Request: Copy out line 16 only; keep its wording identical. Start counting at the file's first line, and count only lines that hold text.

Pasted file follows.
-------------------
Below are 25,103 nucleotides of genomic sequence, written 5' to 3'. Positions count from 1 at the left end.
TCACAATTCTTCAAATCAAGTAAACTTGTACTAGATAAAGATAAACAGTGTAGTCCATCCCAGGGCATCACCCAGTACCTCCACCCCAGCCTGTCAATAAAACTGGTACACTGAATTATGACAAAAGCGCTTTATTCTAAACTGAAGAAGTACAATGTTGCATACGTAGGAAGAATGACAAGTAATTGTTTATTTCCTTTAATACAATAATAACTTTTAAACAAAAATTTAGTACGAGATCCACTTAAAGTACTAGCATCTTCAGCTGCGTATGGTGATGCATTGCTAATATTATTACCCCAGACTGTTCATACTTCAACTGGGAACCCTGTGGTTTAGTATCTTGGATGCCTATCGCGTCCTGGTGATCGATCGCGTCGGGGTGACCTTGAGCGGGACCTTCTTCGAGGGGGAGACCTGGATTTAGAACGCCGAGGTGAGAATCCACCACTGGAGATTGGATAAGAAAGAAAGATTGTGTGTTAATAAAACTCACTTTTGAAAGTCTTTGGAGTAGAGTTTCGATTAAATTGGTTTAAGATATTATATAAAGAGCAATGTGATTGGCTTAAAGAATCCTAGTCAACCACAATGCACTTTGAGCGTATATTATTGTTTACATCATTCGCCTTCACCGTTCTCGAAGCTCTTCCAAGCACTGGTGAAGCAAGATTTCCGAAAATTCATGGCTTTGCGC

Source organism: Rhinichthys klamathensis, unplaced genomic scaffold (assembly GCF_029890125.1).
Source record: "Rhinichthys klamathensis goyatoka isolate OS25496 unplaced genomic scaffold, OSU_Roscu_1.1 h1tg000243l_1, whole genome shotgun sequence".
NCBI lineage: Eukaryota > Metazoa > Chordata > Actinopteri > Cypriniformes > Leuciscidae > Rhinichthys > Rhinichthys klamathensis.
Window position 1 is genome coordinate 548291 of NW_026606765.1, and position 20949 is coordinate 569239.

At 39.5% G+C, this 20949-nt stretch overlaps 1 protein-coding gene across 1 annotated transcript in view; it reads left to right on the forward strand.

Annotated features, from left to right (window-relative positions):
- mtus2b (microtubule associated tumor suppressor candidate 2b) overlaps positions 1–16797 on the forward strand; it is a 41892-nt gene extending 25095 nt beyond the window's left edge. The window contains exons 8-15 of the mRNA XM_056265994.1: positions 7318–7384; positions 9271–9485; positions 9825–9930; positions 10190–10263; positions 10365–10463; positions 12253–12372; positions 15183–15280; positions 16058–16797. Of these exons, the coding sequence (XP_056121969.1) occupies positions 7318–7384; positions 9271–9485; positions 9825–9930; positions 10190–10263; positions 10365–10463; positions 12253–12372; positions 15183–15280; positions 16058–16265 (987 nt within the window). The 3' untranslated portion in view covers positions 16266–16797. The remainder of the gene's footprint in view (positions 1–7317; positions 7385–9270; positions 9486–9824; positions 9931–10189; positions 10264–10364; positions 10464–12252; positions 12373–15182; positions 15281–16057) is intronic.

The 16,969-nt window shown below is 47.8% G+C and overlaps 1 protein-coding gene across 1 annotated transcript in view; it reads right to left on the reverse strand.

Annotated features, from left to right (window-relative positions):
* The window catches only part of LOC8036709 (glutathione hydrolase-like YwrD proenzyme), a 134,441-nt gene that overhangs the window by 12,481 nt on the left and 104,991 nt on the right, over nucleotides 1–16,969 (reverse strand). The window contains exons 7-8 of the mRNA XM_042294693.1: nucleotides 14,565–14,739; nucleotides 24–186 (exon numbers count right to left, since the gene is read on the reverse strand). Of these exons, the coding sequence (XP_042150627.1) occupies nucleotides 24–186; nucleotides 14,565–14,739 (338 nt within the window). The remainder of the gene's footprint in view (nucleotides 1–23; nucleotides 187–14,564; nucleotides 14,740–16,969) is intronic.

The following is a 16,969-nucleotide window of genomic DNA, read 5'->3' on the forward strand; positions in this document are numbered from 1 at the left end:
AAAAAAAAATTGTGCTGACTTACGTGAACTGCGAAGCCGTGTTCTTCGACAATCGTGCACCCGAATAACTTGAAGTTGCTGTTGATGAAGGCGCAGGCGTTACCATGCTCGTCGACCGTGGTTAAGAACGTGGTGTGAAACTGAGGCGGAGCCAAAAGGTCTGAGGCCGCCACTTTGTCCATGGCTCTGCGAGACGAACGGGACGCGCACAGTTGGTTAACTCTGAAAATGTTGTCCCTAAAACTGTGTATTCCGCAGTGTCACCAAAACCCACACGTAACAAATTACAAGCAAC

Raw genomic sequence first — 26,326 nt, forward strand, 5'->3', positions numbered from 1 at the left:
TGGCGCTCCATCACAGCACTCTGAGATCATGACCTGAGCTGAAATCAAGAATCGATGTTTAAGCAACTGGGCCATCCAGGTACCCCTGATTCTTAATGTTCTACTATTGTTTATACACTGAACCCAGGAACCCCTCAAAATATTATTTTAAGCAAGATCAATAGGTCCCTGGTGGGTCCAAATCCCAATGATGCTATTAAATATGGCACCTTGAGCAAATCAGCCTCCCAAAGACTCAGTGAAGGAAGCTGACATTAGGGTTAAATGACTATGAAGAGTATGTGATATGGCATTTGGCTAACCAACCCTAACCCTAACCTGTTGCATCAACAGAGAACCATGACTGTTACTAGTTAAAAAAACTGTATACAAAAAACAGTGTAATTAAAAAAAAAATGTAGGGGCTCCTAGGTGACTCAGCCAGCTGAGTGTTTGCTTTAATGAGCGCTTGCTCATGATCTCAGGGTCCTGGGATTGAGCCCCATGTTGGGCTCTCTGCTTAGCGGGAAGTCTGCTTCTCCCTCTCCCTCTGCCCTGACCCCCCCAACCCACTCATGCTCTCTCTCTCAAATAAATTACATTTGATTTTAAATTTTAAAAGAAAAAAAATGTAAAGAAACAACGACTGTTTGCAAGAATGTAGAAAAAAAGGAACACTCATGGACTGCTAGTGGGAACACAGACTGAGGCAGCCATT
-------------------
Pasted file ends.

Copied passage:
TGGCGCTCCATCACAGCACTCTGAGATCATGACCTGAGCTGAAATCAAGAATCGATGTTTAAGCAACTGGGCCATCCAGGTACCCCTGATTCTTAATGTTCTACTATTGTTTATACACTGAACCCAGGAACCCCTCAAAATATTATTTTAAGCAAGATCAATAGGTCCCTGGTGGGTCCAAATCCCAATGATGCTATTAAATATGGCACCTTGAGCAAATCAGCCTCCCAAAGACTCAGTGAAGGAAGCTGACATTAGGGTTAAATGACTATGAAGAGTATGTGATATGGCATTTGGCTAACCAACCCTAACCCTAACCTGTTGCATCAACAGAGAACCATGACTGTTACTAGTTAAAAAAACTGTATACAAAAAACAGTGTAATTAAAAAAAAAATGTAGGGGCTCCTAGGTGACTCAGCCAGCTGAGTGTTTGCTTTAATGAGCGCTTGCTCATGATCTCAGGGTCCTGGGATTGAGCCCCATGTTGGGCTCTCTGCTTAGCGGGAAGTCTGCTTCTCCCTCTCCCTCTGCCCTGACCCCCCCAACCCACTCATGCTCTCTCTCTCAAATAAATTACATTTGATTTTAAATTTTAAAAGAAAAAAAATGTAAAGAAACAACGACTGTTTGCAAGAATGTAGAAAAAAAGGAACACTCATGGACTGCTAGTGGGAACACAGACTGAGGCAGCCATT